- Seek feedback and cherish it. Feedback is rejuvenating. It combats the loss of momentum that can set in when you are writing in isolation. I’ve reached a point now where I can write a full manuscript on my own, but if I want to develop it into something that’s actually good, I know I need people to read what I’ve done and let me know what kind of impact it is (or is not) making. So don’t let yourself be defensive when you get constructive criticism—that stuff is gold!
- Celebrate all the milestones. I once told a fellow writer about some of my rejections, and she surprised me by saying, ‘That’s where I want to be next year.’ I hadn’t realised that simply having work to send off to publishers and journals was, in itself, a milestone that was worth recognising. And it really is. So just keep going!
- Build a community of fellow writers. Life is always better when we find our kindred spirits. Seek out fellow writers through workshops and writing groups. Enter competitions and take courses, not only to strengthen your writing and improve your chances of having a publisher read your work, but to find a community of writers you can share your highs and lows with.
- Follow the journeys of other writers, reach out via social media, and be generous with your time and interest in their work. Having a writing community is what will sustain you through those rewrites, those edits, and those moments of self-doubt. It will help you to put those searing rejections into perspective and—you guessed it—keep going!
What is your idea of perfect happiness? Perfect happiness for me is a happy home for my kids to thrive in. Perfect happiness also means dancing with abandon, laughing and relaxing with my husband and family, being at my desk writing, being healthy, and getting to talk about books and ideas.
What is your greatest fear? My greatest fears are hopelessness; stagnation; more pandemics and escalating natural disasters due to climate change; and (related) not getting to see my kids live long and prosper.
What is the trait you most deplore in others? Bigotry—racism, sexism, homophobia, xenophobia, religious fundamentalism, etc. Hatred is such a mean-minded waste of our precious time on this planet. Just be kind; the end.
What is your greatest extravagance? Does foolish optimism count?
What is your current state of mind? I’m feeling apprehensive, excited, and optimistic. And since the WA government announced a concerted move away from fossil fuels, I’m feeling hopeful.
What do you consider the most overrated virtue? This is tricky, but I’m going to go with politeness. I say tricky because I’m always trying to teach my kids to be courteous to other people, and I do think that’s important in order to cultivate a harmonious existence with others … but there is a point at which politeness becomes unhealthy compliance and people-pleasing.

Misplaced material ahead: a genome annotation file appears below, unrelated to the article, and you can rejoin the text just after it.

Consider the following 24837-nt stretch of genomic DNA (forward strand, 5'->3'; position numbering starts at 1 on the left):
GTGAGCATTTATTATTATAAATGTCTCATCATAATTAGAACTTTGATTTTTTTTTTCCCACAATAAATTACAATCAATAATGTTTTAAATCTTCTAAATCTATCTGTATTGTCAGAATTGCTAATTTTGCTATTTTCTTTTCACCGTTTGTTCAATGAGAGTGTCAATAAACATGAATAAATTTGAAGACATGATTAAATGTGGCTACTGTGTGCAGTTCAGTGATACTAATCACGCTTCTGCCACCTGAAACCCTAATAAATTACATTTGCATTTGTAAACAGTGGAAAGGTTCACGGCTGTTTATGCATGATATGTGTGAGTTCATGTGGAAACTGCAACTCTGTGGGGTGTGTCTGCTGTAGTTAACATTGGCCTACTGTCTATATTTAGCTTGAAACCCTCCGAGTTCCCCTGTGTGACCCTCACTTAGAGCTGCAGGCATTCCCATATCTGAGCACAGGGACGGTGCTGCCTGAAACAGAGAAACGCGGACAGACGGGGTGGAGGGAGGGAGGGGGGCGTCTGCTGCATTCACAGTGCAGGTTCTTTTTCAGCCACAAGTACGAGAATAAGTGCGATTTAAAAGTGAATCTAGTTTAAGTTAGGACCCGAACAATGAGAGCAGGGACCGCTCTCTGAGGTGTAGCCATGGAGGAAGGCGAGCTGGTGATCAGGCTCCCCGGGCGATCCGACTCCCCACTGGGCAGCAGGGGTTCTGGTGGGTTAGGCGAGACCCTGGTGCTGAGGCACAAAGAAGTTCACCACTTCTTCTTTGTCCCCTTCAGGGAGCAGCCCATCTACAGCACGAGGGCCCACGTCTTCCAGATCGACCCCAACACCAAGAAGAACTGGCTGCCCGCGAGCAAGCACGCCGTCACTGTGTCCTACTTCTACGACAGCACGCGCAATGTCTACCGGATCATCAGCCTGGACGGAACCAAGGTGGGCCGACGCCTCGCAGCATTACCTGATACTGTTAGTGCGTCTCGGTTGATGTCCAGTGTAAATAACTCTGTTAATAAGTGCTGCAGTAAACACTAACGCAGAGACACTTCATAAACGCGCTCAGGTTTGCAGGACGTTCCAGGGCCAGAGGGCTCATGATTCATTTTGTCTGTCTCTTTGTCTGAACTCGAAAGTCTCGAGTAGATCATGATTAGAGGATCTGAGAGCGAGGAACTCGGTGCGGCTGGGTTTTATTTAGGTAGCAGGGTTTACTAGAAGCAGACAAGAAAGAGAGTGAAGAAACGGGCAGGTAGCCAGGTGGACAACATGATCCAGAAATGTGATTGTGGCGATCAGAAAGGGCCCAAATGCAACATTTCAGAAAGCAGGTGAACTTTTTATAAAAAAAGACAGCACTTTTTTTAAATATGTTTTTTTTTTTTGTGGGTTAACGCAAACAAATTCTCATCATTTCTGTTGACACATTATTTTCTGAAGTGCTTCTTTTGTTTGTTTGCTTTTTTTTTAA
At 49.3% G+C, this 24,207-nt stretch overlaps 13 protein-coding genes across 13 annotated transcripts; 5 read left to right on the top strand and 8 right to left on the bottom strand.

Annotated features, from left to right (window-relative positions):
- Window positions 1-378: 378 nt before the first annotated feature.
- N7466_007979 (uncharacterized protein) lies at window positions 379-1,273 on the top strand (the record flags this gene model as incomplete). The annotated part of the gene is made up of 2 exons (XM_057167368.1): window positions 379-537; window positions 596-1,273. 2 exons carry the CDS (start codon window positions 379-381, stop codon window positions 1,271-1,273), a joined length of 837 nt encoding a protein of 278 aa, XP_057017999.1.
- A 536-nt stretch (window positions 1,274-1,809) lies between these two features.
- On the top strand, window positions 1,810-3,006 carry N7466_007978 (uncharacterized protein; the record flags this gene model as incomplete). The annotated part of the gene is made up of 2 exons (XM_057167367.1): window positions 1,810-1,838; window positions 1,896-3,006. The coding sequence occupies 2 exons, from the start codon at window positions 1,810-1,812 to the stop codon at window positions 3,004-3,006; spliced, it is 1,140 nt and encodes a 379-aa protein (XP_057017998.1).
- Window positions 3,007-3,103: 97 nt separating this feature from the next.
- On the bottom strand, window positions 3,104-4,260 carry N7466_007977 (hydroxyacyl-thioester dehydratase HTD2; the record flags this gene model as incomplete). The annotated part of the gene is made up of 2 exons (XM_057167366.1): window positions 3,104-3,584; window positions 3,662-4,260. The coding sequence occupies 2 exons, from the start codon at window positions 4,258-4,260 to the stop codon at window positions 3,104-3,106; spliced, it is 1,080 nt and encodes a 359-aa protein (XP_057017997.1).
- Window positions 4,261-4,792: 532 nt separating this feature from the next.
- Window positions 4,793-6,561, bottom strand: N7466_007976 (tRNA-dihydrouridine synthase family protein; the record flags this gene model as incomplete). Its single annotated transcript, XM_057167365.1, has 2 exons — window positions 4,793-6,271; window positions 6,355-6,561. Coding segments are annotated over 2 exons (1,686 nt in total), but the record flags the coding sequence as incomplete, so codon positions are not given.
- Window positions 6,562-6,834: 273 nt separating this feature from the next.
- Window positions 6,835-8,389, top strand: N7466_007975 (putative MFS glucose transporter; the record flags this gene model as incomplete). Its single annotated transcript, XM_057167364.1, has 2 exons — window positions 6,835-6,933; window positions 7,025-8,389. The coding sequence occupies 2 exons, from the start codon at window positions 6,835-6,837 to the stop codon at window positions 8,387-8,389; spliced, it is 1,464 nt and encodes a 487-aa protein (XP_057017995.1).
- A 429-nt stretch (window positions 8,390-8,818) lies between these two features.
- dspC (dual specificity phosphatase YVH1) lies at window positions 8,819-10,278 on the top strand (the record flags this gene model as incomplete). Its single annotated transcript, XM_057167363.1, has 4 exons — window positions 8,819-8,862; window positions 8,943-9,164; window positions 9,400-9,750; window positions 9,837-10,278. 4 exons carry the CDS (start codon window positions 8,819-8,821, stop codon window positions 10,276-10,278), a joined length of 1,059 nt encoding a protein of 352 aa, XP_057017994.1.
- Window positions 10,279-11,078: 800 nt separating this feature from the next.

When and where were you happiest? When I was a child, my family spent every Christmas in a beachside settlement called Kleinemonde, on the east coast of South Africa, where two rivers meet the sea.
What is your most treasured possession? I have a moonstone ring that belonged to my paternal aunt, Mary Burnett, who was a journalist and a traveller who inspired me in lots of ways. She was vision-impaired and she beat breast cancer several times, eventually passing away about six years ago. She had no children of her own, but she loved all her nieces and nephews fiercely. I wear her moonstone ring and it makes me feel close to her.
Who are your favourite writers? So many! Among them are Margaret Atwood, Bonnie Garmus, Helen Garner, Ian McEwan, Sisonke Msimang, Maggie O’Farrell, Heather Rose, George Saunders, Zadie Smith, Donna Tartt, and Tim Winton.
Who is your favourite character in literature? Anne from Anne of Green Gables was my first ever favourite, so she’ll always have a place in my heart. I also have a soft spot for Bridget Jones, and I adored young Hamnet in Maggie O’Farrell’s Hamnet. Elizabeth Zott from Lessons in Chemistry is a recent favourite, but if I must choose just one, it has to be Tony from Margaret Atwood’s The Robber Bride.
The Robber Bride is one of the few books I’ve read more than once. It’s about three women who would probably not be friends if it wasn’t for Zenia, a smart, alluring woman who has conned her way into their lives and wrapped their menfolk around her little finger multiple times over the years. Tony is my favourite of these three women at Zenia’s mercy. She’s diminutive, wears enormous glasses, and teaches History at university. Her specialisation is the history of war, and she has a wordplay habit that involves reversing letters, resulting in a language reminiscent of an ancient warrior people. She plays this little word game to herself throughout the novel, but it is never irritating. Tony is so endearing, and so deftly created by Atwood, she’s one of those characters that has stayed with me over the years, almost as if she were a friend of mine.
Who are your heroes in real life? Nelson Mandela is way up there. Not many people could spend nearly three decades incarcerated by an evil regime only to call for forgiveness on their release and lead a nation towards harmonious change. I admire anyone who prevails in the face of discrimination, abuse, disability, mental illness or poverty, and anyone who devotes their lives to facilitating this kind of transcendence for others.
What is next for Joanna Morrison? I’m excited to launch The Ghost of Gracie Flynn in October and hopefully get to talk about it and meet other writers and readers at book events and literary festivals. In the meantime, I’m finishing off my second novel, which is a braided narrative set in Fremantle in three different time periods. I’ll be working on seeing this one through to publication, fingers crossed, and getting started on book three, which is knocking on the door waiting to be let in. Also, hopefully, some international travel, fingers crossed!